You have probably already seen the fights, arguing, the blocks and unfollows on social media centered around race issues. Black Lives Matter, Blue Lives Matter, police shootings and protests -- we all see them through a perspective that is uniquely ours.
"Because we have subjective perspectives based on our lives," Texas Tech professor Bryan Hotchkins said, "as connected to a cultural memory of the culture of the communities that we grow up in, plus our individual experiences, is going to shape our perspectives."
Hotchkins said the introduction of video evidence that goes public plays into how we view current events.
"I think that because black people see these things, we believe that -- because there's video evidence -- that there would be a conviction, but more often than not, there has not been a conviction," he said. "So that skews our perspective of what justice is and why it's applied disproportionately across black and white communities."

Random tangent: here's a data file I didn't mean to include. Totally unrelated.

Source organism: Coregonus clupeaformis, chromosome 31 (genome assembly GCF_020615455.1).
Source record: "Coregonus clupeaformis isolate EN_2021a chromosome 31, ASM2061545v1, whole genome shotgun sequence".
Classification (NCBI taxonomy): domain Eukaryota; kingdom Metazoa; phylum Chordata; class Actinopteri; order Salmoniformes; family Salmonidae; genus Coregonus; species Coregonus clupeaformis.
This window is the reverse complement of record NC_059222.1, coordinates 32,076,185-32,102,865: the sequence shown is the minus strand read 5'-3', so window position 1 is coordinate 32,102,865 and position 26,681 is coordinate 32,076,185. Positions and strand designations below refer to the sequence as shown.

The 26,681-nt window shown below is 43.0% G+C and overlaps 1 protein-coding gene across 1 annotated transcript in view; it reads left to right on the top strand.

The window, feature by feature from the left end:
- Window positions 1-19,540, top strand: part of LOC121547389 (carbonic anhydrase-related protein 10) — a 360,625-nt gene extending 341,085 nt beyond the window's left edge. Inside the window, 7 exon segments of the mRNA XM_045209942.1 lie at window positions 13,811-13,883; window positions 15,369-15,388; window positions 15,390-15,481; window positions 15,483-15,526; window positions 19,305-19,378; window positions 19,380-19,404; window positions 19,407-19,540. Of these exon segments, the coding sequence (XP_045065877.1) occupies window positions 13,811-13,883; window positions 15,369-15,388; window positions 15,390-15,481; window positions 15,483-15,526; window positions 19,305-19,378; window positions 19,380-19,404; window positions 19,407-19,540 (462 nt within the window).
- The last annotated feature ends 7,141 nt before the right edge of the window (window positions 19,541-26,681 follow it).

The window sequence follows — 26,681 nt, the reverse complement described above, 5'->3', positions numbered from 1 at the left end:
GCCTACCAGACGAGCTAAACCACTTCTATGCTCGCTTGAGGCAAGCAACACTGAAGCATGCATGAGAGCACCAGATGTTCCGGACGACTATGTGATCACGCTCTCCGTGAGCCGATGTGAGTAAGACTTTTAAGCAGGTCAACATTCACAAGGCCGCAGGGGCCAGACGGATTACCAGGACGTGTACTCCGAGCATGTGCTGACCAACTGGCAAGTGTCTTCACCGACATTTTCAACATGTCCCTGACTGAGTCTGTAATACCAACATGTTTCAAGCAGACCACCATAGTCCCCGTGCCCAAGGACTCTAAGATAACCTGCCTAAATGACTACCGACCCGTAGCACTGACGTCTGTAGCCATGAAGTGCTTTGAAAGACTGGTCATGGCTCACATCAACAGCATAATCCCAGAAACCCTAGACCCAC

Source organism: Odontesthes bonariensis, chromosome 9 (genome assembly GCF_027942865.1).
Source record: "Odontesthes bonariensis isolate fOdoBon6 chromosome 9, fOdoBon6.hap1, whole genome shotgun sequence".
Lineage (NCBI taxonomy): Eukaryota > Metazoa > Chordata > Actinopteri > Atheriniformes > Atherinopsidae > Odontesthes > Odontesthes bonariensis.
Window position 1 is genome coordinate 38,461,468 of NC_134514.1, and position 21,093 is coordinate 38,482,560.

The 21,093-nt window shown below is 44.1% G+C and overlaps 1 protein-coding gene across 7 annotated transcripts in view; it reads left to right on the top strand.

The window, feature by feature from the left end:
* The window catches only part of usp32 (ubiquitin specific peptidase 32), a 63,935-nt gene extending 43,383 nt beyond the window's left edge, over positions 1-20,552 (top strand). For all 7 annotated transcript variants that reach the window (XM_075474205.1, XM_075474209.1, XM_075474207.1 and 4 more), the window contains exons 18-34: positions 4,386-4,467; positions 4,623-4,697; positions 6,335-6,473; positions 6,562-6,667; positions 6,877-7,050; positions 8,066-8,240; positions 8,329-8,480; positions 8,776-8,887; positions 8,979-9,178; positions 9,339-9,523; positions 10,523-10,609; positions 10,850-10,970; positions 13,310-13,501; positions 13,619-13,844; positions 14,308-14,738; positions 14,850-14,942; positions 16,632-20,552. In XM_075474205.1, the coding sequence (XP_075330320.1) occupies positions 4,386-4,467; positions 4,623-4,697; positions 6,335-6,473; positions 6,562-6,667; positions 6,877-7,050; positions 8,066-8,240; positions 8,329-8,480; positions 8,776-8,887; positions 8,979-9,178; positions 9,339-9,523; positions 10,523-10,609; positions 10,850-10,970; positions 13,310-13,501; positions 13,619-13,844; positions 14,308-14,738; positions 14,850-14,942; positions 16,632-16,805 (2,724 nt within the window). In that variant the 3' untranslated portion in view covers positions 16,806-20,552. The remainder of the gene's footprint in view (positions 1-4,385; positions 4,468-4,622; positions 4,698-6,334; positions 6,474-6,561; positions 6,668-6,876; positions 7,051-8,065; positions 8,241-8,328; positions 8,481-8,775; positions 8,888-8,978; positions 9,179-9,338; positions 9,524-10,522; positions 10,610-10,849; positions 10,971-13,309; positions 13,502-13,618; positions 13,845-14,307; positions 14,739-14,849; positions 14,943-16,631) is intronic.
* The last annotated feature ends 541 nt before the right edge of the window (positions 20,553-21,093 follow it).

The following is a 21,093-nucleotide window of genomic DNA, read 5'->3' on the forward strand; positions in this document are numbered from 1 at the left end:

The same goes for the environment we are raised in.
"My uncle, Freddie Mitchell, who was a Marine who earned a Purple Heart, who was injured in Vietnam and had to end his tour of duty early, and watching him and having discussions with him, I learned about his perceptions of what America was and what it should be," he said. "Right along the same line of Dr. King about having America evolve into a place where everyone is treated equal and so I grew up believing those types of things as a youth."
Hotchkins said the only way to change perceptions is to study our differences and hash them out.
"Once we reach the point where we are able to identify our biases and interrogate ourselves, then we can get advice from the groups that we are actively marginalizing, then we can adjust our behavior individually which will affect the system and we ill have a systemic change."
If we do that, he said the U.S. can finally get closer to Dr. King's dream of the nation coming together.